Our regular analysis of automakers’ upcoming new models continued this week with scrutiny of Maserati. To quote our futurist: “It’s going to be a big year for Maserati, with one, perhaps two new models coming, then others in ’23 and ’24.” As is the case with Alfa Romeo, possibly due to the numbers being less than ideal, Stellantis is yet to announce Maserati’s global sales data for 2021. The year before wasn’t anything special either. It isn’t just Covid-19 and microchips though; similar to Alfa, new models have been either delayed or programmes cancelled. That era is about to end. There’s loads more details including what we know of the delayed second SUV model line and the article is well worth a read. Pull up a coffee and enjoy.
How soon will the chip shortage end? we asked this week. You’ll know the background to this, of course: While rumblings of shortages within the world’s chipmaking industry began before the pandemic, the unprecedented impact of the coronavirus significantly exacerbated the problem. As more countries locked down, forcing consumers to stay at home and factories to sit idle, automakers cancelled chip orders with suppliers to reduce their costs and avoid having lots of surplus parts just sitting in their inventories. This meant that chipmakers pivoted to supplying industries such as personal electronics where demand remained stable. In addition, auto players generally prefer slightly older chipmaking technologies that have proven reliability records but, with the pandemic forcing chipmakers’ hands, they mostly chose to focus on newer technologies that are common in consumer products such as smartphones and games consoles, but not typically deployed in vehicles until later in their lifecycle. Without access to strong supplies of semiconductor products, automakers have had to prioritize what supply they have available to models that either represent a strong profit margin such as SUVs and pickups, or older models that use fewer semiconductor products. Companies including Tesla and Stellantis have made adjustments to their vehicles’ equipment ranges to account for the more limited semiconductor supply. With vehicle sales nosediving in 2020 as a result of the COVID-19 pandemic, it was hoped that 2021 would see a strong recovery in the sector, minimizing the financial damage of the previous year. However, in practice, few automakers were able to build as many vehicles as they would have originally planned despite healthy demand from consumers, causing a significant drag on 2021’s sales and muting the recovery over the previous year. The question on many lips now is “when will automotive chip supply recover?”. Read on, for the results of our exclusive GlobalData survey.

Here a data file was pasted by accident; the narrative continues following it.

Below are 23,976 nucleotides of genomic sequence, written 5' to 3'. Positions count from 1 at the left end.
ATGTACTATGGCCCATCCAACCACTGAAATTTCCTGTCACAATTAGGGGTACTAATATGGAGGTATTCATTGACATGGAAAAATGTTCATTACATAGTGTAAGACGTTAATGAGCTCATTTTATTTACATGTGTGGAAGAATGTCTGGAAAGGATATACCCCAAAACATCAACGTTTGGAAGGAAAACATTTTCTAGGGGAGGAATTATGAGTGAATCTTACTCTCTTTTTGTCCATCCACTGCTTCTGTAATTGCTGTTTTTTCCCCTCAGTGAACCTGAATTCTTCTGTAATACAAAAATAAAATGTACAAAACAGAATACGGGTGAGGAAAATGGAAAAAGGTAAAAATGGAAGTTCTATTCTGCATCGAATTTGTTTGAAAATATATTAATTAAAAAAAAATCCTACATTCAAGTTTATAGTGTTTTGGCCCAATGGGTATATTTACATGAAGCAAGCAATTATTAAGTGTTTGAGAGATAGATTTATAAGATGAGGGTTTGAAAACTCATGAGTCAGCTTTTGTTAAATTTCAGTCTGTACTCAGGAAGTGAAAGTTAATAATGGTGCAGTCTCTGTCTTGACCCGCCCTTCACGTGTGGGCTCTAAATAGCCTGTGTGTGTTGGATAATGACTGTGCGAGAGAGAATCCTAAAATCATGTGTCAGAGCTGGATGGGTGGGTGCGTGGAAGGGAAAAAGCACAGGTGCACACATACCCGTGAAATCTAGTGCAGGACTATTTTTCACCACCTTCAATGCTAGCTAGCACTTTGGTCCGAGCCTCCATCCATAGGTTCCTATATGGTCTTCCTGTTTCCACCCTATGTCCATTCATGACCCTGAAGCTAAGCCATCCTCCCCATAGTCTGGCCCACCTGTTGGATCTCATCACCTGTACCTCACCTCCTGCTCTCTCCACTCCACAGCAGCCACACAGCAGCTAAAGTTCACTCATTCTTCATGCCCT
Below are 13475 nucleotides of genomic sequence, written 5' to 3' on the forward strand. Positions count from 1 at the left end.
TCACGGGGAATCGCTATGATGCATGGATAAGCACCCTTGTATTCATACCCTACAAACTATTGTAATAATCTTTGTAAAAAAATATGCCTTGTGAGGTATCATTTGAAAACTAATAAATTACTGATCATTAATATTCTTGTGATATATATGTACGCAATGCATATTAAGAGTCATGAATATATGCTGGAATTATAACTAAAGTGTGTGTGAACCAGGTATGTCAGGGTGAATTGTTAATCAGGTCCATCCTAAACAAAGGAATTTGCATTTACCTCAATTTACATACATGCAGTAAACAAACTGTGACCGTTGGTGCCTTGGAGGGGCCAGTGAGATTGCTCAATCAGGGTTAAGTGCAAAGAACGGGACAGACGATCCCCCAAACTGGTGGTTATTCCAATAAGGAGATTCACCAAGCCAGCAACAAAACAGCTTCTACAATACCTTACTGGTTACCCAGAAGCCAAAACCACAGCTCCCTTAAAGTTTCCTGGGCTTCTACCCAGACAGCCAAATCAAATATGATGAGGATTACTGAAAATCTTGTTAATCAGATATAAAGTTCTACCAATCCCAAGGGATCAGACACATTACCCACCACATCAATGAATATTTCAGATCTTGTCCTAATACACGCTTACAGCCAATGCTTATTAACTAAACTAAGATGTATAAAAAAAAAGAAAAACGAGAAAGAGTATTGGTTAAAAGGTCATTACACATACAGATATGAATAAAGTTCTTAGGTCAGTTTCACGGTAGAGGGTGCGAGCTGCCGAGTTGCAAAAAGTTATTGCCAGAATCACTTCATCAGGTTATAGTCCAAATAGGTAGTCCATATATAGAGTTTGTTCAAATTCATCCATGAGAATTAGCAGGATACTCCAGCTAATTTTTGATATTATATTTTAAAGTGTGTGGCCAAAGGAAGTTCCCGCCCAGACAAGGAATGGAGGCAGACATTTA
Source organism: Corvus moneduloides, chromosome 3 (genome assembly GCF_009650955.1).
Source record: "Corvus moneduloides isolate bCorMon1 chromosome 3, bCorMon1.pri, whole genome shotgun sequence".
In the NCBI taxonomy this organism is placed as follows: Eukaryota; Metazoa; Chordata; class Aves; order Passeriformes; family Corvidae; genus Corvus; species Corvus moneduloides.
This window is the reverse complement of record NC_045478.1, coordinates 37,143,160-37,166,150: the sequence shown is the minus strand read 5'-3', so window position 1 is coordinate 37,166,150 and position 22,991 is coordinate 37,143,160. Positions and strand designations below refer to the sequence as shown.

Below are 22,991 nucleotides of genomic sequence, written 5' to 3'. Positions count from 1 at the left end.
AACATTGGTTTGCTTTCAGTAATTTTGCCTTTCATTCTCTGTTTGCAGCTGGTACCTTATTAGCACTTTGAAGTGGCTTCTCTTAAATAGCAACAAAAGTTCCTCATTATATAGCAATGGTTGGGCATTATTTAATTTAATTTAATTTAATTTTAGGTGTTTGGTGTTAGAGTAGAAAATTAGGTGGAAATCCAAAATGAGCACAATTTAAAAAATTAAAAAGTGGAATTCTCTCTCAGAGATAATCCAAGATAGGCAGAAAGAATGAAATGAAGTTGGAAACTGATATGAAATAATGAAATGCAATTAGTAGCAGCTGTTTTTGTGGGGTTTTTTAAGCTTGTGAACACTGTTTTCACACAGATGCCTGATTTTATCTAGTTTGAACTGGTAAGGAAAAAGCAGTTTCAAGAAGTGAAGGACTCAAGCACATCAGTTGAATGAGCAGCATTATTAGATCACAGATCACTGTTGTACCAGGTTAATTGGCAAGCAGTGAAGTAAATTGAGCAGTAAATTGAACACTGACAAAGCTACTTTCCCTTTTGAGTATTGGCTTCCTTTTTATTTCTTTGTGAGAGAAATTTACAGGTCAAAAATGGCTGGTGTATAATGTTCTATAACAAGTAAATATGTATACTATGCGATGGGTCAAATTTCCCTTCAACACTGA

Another great interview was published here on Just Auto this week: We caught up with Sue Ozdemir, CEO of Exro Technologies to learn how its Coil Driver and energy storage technology can make e-mobility smarter and more efficient.
A big announcement from Stellantis’ Alfa Romeo brand this week heralding the upcoming Tonale SUV – an electric future beckons for the famous Italian marque. Cue our future models expert again: “Alfa Romeo finally has a new model. Others are promised but can the marque be successfully reinvented? Will Stellantis put the big money into Alfa Romeo that’s been needed for decades? Only time will tell. Just as much as cash, corporate attention and some realism about the sales potential of all models combined is needed too.” Read on for more.
Covid has sure shown up the supply chain fragilities in automotive. This week we took a close look at current trends and supply chain issues for the sector.
Plenty of M&A and deals in the Just Auto news this week. Samsung Electronics subsidiary Harman has acquired Apostera, a German automotive technology company. Harman said Apostera’s augmented reality (AR) and mixed reality (MR) software products would expand its automotive product offerings and “position the company at the forefront of automotive AR/MR experience design”. Apostera’s mixed reality product combines augmented reality, machine learning, computer vision and sensor fusion in a “hardware-agnostic” software platform. “Combined with Harman’s digital cockpit product portfolio, these new software products will bridge the gap between the physical and digital worlds,” the supplier said.